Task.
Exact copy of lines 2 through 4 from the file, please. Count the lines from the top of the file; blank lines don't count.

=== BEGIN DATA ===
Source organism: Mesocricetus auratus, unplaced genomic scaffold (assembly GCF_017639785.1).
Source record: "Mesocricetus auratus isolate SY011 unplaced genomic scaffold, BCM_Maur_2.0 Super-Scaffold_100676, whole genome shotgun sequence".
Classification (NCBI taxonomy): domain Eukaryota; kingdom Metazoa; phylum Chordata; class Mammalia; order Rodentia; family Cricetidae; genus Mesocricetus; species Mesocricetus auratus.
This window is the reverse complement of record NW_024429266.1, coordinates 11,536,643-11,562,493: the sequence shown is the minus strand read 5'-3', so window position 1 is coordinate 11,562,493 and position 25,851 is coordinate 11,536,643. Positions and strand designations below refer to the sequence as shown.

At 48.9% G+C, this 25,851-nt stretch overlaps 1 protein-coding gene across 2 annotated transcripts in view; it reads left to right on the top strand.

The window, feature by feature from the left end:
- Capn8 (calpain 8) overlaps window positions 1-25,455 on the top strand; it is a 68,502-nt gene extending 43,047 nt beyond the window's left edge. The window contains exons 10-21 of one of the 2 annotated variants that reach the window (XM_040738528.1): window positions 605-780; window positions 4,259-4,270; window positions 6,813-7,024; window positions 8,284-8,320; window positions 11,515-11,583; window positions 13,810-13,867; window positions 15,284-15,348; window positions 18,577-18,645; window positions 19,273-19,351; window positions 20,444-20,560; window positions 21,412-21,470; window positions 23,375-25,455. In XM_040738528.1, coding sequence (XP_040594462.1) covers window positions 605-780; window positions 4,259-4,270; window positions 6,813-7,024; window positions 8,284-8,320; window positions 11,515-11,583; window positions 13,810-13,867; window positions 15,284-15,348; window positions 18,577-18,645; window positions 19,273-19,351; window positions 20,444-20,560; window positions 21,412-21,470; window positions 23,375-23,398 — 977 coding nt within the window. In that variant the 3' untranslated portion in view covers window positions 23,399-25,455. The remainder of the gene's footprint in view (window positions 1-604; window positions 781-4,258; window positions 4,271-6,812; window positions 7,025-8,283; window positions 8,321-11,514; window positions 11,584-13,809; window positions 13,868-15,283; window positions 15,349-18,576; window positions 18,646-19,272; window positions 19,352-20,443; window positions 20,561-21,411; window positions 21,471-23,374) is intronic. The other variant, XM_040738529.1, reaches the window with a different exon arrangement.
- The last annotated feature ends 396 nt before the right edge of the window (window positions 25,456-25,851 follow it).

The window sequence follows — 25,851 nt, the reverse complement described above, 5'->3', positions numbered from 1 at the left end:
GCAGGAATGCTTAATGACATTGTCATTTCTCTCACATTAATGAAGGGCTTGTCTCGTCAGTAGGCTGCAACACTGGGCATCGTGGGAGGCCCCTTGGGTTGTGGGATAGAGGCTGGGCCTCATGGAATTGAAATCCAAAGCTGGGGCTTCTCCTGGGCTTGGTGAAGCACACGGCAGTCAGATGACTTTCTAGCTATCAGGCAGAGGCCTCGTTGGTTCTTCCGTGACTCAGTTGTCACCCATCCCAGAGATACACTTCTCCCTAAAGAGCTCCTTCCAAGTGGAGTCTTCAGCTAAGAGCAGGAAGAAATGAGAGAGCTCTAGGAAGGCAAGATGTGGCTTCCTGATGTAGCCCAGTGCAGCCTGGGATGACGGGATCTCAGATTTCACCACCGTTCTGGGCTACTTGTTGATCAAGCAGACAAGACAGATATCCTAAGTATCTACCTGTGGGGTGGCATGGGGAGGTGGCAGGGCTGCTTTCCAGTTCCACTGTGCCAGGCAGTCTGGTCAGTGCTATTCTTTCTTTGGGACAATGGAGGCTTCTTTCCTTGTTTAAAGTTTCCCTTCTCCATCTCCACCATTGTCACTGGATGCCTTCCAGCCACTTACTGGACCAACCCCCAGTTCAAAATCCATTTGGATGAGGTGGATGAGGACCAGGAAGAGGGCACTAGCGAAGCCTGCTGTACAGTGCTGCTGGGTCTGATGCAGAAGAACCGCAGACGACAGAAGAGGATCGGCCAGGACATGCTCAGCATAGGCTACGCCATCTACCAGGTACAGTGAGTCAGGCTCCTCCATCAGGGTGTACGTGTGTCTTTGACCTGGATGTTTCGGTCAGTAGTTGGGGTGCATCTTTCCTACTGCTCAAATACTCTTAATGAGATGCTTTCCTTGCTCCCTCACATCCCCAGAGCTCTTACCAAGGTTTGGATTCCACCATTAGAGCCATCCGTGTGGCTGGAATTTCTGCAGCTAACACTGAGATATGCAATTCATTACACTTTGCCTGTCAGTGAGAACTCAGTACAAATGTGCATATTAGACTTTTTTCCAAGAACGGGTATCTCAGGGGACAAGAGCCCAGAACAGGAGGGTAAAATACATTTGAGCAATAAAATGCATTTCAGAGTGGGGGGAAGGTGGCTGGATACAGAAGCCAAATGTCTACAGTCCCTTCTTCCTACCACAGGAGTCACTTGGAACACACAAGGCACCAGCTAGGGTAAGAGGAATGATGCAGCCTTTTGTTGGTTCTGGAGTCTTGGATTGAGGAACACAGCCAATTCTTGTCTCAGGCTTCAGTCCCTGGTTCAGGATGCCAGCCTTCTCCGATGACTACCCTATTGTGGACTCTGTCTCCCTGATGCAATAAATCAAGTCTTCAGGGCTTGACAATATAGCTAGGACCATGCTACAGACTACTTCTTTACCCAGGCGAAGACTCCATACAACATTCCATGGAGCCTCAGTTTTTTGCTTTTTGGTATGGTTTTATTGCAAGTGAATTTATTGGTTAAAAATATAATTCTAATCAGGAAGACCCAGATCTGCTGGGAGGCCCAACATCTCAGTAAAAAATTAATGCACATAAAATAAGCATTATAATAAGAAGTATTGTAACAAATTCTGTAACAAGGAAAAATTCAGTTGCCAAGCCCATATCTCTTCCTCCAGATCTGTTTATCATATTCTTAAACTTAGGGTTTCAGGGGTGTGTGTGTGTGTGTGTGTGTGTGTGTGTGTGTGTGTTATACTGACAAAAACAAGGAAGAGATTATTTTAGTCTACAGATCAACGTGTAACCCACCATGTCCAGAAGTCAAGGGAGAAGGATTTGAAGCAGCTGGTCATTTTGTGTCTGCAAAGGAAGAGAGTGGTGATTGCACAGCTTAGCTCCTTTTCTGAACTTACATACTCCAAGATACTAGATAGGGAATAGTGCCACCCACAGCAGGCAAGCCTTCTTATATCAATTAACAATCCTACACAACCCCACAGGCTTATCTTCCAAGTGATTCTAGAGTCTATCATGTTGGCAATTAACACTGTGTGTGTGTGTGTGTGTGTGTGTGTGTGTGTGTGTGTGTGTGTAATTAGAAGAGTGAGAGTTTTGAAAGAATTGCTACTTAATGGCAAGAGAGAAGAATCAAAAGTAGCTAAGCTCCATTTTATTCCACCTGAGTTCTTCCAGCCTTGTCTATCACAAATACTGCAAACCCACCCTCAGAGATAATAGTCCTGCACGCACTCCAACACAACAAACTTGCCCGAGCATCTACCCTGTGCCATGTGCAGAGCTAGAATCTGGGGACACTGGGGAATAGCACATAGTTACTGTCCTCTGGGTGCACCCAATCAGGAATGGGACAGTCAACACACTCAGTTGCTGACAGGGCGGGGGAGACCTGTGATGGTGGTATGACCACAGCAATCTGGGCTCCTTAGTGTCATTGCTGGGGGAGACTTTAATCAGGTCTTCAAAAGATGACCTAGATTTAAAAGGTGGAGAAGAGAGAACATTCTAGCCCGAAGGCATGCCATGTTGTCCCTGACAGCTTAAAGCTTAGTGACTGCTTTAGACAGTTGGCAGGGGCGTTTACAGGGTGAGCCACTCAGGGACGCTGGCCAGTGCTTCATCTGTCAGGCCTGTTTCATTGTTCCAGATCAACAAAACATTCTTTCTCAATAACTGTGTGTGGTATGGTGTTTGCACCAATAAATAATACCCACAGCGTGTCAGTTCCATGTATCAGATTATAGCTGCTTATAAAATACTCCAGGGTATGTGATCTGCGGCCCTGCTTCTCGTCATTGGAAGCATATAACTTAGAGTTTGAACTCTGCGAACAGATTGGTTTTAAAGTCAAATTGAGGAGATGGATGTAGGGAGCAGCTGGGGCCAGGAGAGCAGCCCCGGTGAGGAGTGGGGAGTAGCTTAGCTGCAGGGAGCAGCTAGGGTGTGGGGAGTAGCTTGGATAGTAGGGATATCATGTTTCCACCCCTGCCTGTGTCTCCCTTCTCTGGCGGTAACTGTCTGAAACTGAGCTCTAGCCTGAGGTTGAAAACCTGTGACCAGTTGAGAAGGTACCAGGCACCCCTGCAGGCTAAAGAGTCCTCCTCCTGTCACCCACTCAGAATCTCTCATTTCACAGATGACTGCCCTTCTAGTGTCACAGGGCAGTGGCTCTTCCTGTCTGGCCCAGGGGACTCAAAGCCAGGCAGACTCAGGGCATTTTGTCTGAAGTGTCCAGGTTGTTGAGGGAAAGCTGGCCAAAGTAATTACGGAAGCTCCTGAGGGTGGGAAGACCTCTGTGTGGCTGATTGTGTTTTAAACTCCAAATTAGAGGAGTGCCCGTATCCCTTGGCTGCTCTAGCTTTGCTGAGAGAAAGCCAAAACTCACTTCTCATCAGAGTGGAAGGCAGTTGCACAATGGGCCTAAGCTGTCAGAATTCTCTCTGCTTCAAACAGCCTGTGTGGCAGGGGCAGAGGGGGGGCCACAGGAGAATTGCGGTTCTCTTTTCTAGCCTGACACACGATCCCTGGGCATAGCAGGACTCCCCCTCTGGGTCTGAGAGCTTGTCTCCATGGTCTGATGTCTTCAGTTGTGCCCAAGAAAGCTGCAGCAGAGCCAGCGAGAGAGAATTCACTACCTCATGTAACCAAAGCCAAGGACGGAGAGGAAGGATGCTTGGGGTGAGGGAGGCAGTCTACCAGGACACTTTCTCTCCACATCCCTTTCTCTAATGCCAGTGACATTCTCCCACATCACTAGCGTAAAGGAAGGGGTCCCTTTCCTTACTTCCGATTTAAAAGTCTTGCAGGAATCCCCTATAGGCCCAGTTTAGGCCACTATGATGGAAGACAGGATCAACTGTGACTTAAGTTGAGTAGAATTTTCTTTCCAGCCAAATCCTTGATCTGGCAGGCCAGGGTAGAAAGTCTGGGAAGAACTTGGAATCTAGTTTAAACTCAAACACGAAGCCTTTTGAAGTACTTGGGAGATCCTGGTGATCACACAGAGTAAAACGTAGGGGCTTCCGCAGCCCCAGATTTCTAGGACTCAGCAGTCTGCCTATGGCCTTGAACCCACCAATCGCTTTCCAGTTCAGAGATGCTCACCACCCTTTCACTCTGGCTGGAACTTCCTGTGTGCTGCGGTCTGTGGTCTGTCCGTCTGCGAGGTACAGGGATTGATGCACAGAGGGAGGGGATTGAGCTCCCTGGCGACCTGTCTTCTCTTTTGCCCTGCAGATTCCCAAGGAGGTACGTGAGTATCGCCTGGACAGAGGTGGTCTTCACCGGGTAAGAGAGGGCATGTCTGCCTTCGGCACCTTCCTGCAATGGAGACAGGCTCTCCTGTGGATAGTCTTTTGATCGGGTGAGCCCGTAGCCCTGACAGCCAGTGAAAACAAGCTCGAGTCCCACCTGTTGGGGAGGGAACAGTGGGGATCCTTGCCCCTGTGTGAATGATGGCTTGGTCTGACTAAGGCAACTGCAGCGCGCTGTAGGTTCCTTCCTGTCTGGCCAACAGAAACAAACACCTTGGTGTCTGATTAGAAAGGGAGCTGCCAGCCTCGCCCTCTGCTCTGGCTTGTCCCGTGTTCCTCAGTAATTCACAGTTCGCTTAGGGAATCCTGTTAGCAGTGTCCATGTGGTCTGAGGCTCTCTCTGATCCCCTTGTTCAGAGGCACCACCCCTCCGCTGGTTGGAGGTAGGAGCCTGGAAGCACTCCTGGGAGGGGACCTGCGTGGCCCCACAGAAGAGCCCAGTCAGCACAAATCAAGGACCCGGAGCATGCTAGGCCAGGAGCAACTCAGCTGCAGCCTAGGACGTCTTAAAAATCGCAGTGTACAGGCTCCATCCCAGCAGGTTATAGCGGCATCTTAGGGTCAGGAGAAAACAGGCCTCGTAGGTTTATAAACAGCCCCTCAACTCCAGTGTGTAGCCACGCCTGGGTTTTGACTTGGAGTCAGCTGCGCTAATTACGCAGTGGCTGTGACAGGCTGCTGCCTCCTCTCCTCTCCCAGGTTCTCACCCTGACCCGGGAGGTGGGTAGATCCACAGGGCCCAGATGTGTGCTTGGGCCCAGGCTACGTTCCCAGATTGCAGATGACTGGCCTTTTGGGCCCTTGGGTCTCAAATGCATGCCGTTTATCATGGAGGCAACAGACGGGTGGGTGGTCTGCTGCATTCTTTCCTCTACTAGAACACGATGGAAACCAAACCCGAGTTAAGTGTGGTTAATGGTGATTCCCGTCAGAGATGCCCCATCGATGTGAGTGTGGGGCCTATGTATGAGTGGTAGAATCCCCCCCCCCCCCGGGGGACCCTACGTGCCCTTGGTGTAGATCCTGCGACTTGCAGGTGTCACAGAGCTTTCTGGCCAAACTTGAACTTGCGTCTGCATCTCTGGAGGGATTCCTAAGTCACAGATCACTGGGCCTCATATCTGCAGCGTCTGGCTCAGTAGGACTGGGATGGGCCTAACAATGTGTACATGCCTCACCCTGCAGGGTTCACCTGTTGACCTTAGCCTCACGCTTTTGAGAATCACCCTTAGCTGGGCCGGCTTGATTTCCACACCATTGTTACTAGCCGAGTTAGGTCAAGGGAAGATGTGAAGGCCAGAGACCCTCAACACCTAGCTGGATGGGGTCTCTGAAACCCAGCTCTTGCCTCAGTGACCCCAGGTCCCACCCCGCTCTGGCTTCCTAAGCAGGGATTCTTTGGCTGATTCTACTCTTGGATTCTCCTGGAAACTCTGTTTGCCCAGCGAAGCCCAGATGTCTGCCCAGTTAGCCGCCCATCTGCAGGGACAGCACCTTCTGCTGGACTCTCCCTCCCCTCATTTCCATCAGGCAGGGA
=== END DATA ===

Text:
Source record: "Mesocricetus auratus isolate SY011 unplaced genomic scaffold, BCM_Maur_2.0 Super-Scaffold_100676, whole genome shotgun sequence".
Classification (NCBI taxonomy): domain Eukaryota; kingdom Metazoa; phylum Chordata; class Mammalia; order Rodentia; family Cricetidae; genus Mesocricetus; species Mesocricetus auratus.
This window is the reverse complement of record NW_024429266.1, coordinates 11,536,643-11,562,493: the sequence shown is the minus strand read 5'-3', so window position 1 is coordinate 11,562,493 and position 25,851 is coordinate 11,536,643. Positions and strand designations below refer to the sequence as shown.